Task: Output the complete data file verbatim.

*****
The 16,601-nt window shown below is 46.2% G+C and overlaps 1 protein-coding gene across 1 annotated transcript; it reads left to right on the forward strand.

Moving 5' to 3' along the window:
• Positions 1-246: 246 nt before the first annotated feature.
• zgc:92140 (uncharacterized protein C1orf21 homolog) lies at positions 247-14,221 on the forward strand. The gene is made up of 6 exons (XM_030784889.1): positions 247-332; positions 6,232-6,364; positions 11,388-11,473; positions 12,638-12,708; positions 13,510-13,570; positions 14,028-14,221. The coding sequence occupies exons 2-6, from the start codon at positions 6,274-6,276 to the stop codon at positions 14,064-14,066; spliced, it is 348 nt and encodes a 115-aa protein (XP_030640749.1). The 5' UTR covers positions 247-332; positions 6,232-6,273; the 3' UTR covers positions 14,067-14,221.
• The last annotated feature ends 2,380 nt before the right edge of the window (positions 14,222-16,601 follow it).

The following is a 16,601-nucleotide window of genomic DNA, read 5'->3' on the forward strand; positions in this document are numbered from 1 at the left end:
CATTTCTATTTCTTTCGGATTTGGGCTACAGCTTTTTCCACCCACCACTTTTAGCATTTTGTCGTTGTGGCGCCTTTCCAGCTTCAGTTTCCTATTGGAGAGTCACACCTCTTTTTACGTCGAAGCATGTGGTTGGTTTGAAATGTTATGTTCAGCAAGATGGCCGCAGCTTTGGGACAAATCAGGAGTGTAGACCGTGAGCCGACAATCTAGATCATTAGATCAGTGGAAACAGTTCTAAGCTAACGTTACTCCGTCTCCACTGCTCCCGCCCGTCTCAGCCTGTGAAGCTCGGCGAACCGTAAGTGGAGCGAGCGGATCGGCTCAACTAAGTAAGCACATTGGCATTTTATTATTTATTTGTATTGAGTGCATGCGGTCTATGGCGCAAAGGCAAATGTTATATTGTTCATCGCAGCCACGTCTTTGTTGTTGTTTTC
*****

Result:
The 16,601-nt window shown below is 46.2% G+C and overlaps 1 protein-coding gene across 1 annotated transcript; it reads left to right on the forward strand.

Moving 5' to 3' along the window:
• Positions 1-246: 246 nt before the first annotated feature.
• zgc:92140 (uncharacterized protein C1orf21 homolog) lies at positions 247-14,221 on the forward strand. The gene is made up of 6 exons (XM_030784889.1): positions 247-332; positions 6,232-6,364; positions 11,388-11,473; positions 12,638-12,708; positions 13,510-13,570; positions 14,028-14,221. The coding sequence occupies exons 2-6, from the start codon at positions 6,274-6,276 to the stop codon at positions 14,064-14,066; spliced, it is 348 nt and encodes a 115-aa protein (XP_030640749.1). The 5' UTR covers positions 247-332; positions 6,232-6,273; the 3' UTR covers positions 14,067-14,221.
• The last annotated feature ends 2,380 nt before the right edge of the window (positions 14,222-16,601 follow it).

The following is a 16,601-nucleotide window of genomic DNA, read 5'->3' on the forward strand; positions in this document are numbered from 1 at the left end:
CATTTCTATTTCTTTCGGATTTGGGCTACAGCTTTTTCCACCCACCACTTTTAGCATTTTGTCGTTGTGGCGCCTTTCCAGCTTCAGTTTCCTATTGGAGAGTCACACCTCTTTTTACGTCGAAGCATGTGGTTGGTTTGAAATGTTATGTTCAGCAAGATGGCCGCAGCTTTGGGACAAATCAGGAGTGTAGACCGTGAGCCGACAATCTAGATCATTAGATCAGTGGAAACAGTTCTAAGCTAACGTTACTCCGTCTCCACTGCTCCCGCCCGTCTCAGCCTGTGAAGCTCGGCGAACCGTAAGTGGAGCGAGCGGATCGGCTCAACTAAGTAAGCACATTGGCATTTTATTATTTATTTGTATTGAGTGCATGCGGTCTATGGCGCAAAGGCAAATGTTATATTGTTCATCGCAGCCACGTCTTTGTTGTTGTTTTC